Mandarin Chinese is the most widely-spoken language in the world and the third most spoken language in the U.S. As an official language of China, Taiwan, and Singapore, its economic and geopolitical importance grows annually, and Chinese scientific, scholarly, literary, and artistic contributions are recognized globally. Learning Chinese offers a gateway to cultures and histories spanning millennia and continents, and prepares students to participate in MIT-China programs and our IAP-in-Shenzhen class.
Chinese Studies at MIT offers two distinct tracks: Regular and Streamlined. The Regular track is for first-time learners, while Streamlined subjects are geared to students with some level of spoken Chinese competency without equivalent literacy. Both the Regular and Streamlined tracks employ innovative pedagogical methods, including multimedia projects to integrate language and culture learning that grow student proficiency in listening, speaking, reading, and writing. Language for special purposes subjects, including 21G.120 Business Chinese, prepare students to use Chinese after they leave MIT. Chinese Studies also incorporates a focus on Chinese cultural studies through classes taught in English, and addressing topics from Chinese history, to modern society, literature, film and global immigration.
Subjects in Chinese Studies may be applied to the Chinese Concentration and minor programs, and the major, minor and Concentration in Asian and Asian Diaspora Studies. Learn more about the Chinese Concentration and minor program requirements at the Academic Programs page. Information on Asian and Asian Diaspora Studies programs is available through SHASS. Advisors for these programs are below. Students uncertain what level of Chinese language to take should refer to placement information. Information on transfer credit is available here.
Chinese Concentration: Haohsiang Liao
Chinese Minor: Emma Teng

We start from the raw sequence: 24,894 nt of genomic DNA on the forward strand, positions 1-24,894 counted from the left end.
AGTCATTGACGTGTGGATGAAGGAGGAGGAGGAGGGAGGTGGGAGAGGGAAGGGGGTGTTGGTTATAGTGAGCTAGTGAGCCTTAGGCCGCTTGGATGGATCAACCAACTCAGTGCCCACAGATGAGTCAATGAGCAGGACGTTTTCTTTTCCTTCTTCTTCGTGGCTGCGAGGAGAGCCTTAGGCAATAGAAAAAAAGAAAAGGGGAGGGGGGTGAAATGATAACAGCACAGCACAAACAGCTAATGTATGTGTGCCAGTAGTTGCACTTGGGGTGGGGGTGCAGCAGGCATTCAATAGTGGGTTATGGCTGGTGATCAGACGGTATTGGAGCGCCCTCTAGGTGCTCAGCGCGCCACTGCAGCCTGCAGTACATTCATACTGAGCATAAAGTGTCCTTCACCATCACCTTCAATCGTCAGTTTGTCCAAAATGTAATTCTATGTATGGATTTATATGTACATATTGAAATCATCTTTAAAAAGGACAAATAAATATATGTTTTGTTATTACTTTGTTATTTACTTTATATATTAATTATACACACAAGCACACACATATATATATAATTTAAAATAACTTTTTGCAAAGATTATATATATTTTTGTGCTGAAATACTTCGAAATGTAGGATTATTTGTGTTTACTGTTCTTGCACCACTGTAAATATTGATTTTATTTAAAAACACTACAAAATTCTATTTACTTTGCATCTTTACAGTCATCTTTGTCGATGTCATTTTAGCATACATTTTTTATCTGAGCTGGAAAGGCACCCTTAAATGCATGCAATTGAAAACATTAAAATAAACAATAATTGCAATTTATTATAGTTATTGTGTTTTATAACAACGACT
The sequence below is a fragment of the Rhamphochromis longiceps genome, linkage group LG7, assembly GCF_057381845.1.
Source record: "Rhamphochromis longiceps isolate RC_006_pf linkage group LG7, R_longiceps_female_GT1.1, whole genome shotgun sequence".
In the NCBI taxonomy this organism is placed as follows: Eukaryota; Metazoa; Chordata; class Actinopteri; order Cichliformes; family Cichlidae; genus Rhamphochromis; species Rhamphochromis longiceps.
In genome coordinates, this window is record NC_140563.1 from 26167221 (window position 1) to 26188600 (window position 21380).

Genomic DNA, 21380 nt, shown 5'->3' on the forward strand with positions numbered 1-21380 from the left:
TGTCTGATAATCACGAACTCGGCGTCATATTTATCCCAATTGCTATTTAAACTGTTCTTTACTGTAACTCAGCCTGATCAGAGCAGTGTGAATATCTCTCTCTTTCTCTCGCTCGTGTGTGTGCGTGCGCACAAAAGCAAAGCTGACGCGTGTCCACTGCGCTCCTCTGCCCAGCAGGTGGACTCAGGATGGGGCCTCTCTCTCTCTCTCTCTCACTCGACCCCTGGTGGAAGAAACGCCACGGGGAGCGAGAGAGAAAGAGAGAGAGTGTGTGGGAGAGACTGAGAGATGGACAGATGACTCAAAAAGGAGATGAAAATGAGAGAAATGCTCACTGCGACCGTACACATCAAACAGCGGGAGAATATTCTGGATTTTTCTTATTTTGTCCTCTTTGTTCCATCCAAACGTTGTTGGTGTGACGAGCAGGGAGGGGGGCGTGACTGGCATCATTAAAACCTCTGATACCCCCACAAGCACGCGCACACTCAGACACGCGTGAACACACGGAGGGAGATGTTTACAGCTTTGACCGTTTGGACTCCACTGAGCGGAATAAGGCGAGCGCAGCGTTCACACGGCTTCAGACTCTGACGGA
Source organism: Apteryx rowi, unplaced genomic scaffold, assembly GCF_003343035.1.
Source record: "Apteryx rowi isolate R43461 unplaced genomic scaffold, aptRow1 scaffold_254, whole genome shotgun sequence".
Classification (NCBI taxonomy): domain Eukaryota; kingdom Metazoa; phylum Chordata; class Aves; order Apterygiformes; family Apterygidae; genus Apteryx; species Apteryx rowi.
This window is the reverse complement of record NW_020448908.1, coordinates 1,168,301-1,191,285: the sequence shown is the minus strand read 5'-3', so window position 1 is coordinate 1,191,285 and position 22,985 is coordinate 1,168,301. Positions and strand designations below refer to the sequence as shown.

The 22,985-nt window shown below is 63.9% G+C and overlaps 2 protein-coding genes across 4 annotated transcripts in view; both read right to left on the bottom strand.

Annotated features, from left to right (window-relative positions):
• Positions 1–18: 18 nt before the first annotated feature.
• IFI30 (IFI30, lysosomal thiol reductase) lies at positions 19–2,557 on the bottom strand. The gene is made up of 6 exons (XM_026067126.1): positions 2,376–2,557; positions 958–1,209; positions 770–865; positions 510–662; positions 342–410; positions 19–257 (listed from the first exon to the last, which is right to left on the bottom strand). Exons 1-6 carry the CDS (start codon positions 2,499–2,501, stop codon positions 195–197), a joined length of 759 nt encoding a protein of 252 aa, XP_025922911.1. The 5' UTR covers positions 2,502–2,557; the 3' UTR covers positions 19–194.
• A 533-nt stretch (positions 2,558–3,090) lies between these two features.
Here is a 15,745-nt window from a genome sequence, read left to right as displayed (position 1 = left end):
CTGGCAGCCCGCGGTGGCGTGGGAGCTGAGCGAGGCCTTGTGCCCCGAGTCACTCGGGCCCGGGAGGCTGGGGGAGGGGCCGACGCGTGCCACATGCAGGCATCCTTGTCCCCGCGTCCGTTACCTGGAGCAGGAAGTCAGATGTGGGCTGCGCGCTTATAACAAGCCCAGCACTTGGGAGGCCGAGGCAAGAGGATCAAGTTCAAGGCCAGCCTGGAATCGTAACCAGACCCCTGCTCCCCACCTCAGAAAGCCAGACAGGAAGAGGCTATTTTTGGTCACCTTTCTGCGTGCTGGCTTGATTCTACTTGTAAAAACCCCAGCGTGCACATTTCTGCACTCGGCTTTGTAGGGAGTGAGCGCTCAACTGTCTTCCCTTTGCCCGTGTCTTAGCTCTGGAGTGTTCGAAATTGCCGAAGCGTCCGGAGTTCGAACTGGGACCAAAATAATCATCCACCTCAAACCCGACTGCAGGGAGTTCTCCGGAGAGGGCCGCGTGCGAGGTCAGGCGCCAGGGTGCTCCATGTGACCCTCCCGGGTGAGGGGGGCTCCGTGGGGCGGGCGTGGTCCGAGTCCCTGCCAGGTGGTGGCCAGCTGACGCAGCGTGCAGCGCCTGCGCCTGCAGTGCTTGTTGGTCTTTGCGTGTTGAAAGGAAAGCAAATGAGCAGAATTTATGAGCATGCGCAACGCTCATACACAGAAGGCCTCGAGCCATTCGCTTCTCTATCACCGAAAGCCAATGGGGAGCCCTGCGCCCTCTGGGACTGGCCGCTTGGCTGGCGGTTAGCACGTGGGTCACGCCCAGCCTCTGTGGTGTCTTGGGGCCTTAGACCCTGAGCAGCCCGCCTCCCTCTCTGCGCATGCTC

Asian and Asian Diaspora Studies Concentration/Minor/Major: Emma Teng
Global Languages Chinese Studies group: Tong Chen | Panpan Gao | Min-Min Liang | Haohsiang Liao | Emma Teng | Kang Zhou | Baoli Yang | Yang Yang | Mengdie Zhao
|21G.101/151||Chinese I (Regular)|
|21G.103||Chinese III (Regular)|
|21G.105||Chinese V (Regular)|
|21G.107/157||Chinese I (Streamlined)|
|21G.109||Chinese III (Streamlined)|
|21G.113||Chinese V (Streamlined)|
|21G.044/195||Classics of Chinese Literature in Translation|
|21G.046/192||Modern Chinese Fiction and Cinema|
|21H.151||Traditional China: Earliest Times to 1644|
|21G.102/152||Chinese II (Regular)|
|21G.104||Chinese IV (Regular)|
|21G.108/158||Chinese II (Streamlined)|
|21G.110||Chinese IV (Streamlined)|
|21G.S04||Three Kingdoms: From History to Fiction, Comic, Film, and Game|
|21H.152||Modern China: 1644 to the Present|
A note regarding the enrollment policy for Chinese language subjects: Enrollment limited to 16 for pedagogical reasons for Chinese I through Chinese VI (Regular and Streamlined). Preference will be given to pre-registered students, including pre-registered undergraduates who were cut from the same class the previous semester due to the enrollment cap. Please note that you have to attend the first day of class to maintain your preference level. In case of over-enrollment, preference will be given in the following order: declared minors, declared concentrators, first-years, sophomores, juniors, seniors and graduate students.